The School of Fashion is following in these tech footsteps, having invested in technology with 3-D design tools and access to digital design programs. Both are used in the classroom and the design students’ collections during Fashion Week. Dr. Krifa refers to the textile lab with its spectrum of technologies that help both inspire and execute design. He also talks about the Knit Lab, a ground-breaking technology that’s now standard in the industry. There’s also the Design Innovation Hub, another opportunity to access and leverage technology that goes hand in hand with clothing design now.
Further discussing innovations both academically and globally, Dr. Krifa talks about recent improvements in making cotton, possibly the oldest textile known. He describes how Cotton Incorporated, a not-for-profit research collaborative invented in the 1970s to combat the growing use of synthetic materials, is constantly researching and developing ways to make cotton better. One example is a new treatment, so the fabric dries faster than virgin cotton, wicking moisture away from the body, which is necessary in athletics.
“There is absolutely more to discover. We need ways to make cotton more environmentally friendly, more tolerant to drought, and less susceptible to pests. There’s research now on potential enhancement such as making the fabric antibacterial or using liquid crystals within the fabric, which detects temperature differences. This would have an application in the medical field,” he says. “Textile engineering is one of the areas we focus on when it comes to fashion,” he adds.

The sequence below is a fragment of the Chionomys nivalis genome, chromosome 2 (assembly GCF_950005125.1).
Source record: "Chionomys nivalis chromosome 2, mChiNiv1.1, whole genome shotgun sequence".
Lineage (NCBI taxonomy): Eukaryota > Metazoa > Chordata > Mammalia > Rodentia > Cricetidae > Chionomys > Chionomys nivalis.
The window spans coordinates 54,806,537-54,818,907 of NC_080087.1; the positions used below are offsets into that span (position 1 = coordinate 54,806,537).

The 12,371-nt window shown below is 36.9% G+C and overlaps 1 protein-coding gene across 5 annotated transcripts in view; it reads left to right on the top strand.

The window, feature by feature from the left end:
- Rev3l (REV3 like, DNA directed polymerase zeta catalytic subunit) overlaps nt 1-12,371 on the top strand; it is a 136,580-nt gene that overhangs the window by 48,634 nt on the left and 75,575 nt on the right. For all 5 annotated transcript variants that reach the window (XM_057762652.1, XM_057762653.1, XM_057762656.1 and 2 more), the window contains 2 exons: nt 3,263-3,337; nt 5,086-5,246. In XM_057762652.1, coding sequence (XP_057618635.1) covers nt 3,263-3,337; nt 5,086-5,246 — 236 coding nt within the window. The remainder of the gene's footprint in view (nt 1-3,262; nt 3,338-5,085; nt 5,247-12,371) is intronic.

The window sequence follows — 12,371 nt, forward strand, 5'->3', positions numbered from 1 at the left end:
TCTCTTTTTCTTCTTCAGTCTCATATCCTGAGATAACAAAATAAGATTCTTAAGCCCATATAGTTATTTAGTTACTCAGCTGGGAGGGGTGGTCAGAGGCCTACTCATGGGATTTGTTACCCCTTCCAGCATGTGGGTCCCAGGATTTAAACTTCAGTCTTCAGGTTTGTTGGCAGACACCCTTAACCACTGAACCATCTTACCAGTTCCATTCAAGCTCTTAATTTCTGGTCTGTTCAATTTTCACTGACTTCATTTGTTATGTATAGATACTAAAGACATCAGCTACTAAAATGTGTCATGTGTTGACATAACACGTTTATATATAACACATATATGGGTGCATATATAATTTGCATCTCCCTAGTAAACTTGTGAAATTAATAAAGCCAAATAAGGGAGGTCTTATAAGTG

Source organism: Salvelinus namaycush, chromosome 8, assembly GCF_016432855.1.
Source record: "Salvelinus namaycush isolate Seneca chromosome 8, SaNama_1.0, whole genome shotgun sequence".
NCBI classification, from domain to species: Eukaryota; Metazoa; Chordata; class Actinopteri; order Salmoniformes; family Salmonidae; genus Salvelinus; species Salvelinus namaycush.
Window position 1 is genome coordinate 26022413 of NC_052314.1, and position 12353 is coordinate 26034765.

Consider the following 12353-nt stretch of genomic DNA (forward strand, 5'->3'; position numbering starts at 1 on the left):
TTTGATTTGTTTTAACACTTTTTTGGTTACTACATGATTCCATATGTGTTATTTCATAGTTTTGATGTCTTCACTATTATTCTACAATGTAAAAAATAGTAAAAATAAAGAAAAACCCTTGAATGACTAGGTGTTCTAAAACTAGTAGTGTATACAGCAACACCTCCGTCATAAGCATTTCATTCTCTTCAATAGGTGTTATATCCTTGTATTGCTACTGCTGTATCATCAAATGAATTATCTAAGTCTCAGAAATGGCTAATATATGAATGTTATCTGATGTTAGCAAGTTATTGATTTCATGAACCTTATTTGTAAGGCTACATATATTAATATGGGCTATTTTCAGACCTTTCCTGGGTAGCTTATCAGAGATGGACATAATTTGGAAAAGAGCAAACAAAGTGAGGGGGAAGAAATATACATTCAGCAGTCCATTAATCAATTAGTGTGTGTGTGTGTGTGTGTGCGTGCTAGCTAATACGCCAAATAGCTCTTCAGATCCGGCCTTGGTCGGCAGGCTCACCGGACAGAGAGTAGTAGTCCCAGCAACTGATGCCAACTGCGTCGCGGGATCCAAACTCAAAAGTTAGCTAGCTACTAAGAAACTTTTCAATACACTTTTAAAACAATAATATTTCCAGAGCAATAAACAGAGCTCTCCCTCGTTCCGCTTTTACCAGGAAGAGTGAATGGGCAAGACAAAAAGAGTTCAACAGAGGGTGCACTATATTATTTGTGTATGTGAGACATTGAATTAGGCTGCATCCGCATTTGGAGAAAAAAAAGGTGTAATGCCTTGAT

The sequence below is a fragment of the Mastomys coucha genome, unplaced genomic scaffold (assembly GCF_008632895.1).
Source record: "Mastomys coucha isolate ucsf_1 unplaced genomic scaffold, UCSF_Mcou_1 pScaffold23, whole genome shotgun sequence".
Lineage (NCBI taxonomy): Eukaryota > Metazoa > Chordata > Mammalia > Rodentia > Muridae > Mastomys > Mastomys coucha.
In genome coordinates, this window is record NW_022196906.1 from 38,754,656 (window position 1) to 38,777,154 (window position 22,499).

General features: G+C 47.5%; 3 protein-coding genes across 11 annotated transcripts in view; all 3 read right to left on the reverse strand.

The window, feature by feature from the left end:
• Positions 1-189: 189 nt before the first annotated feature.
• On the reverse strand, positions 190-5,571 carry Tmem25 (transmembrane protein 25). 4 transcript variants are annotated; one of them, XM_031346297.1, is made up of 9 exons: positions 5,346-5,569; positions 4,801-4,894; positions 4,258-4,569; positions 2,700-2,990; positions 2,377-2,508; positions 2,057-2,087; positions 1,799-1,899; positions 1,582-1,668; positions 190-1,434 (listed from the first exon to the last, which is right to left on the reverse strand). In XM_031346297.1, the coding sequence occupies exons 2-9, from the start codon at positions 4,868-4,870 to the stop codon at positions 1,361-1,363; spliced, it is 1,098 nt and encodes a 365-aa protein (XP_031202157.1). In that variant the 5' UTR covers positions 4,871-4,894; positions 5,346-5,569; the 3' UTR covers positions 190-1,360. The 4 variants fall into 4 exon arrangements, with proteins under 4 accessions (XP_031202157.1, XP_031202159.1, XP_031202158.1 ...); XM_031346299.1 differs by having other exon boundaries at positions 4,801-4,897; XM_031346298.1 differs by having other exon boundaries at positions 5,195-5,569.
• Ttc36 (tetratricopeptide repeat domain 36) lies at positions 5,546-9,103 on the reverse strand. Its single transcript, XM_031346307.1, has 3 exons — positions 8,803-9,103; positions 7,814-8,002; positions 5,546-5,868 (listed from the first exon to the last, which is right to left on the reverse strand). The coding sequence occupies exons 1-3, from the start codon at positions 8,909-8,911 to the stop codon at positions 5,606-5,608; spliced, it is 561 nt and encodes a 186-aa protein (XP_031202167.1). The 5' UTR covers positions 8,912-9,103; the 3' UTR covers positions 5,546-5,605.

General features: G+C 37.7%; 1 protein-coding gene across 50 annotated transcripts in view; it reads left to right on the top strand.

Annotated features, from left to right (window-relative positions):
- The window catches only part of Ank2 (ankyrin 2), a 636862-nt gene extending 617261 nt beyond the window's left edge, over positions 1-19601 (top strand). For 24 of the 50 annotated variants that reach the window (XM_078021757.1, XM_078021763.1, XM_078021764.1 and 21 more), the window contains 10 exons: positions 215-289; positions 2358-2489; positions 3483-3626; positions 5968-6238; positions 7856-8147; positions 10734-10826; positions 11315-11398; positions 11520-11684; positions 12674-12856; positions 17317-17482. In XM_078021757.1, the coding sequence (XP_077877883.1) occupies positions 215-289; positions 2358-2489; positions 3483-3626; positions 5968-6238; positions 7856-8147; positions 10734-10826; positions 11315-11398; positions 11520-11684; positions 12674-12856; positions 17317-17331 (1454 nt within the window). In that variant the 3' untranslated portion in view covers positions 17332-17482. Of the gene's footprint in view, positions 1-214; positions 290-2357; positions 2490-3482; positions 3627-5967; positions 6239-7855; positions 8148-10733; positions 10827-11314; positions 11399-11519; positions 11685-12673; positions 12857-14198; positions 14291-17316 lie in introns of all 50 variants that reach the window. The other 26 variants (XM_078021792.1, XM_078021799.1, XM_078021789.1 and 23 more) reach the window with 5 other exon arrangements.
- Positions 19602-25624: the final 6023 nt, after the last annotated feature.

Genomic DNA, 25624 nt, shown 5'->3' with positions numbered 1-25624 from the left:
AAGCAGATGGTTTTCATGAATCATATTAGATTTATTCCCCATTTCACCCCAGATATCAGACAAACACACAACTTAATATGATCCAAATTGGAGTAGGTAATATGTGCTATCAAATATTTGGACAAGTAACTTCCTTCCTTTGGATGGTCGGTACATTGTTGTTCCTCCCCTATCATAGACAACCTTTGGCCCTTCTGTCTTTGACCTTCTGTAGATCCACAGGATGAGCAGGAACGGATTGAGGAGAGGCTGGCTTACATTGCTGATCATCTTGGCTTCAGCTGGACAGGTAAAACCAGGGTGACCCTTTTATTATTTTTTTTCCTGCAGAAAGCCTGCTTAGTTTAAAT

Like any global industry, it’s clear that fashion and the business of fashion are a lot more complicated than anything the average viewer sees on Project Runway!
Another wrinkle, so to speak, in the fashion world now is sustainability. The first event in Fashion Week is the presentation of an independent film ‘Fashion Reimagined” produced and directed by Becky Hutner. Armed with extraordinary facts such as we buy three times as many clothes as we did in the 1980s and wear them for half as long. And also: three out of five garments go to a landfill within one year of purchase. Hutner’s film follows British designer Amy Powney who worked up from sweeping the floor to studio manager at Mother of Pearl, as she sets out to create a fashion collection that’s ethical and sustainable at every level.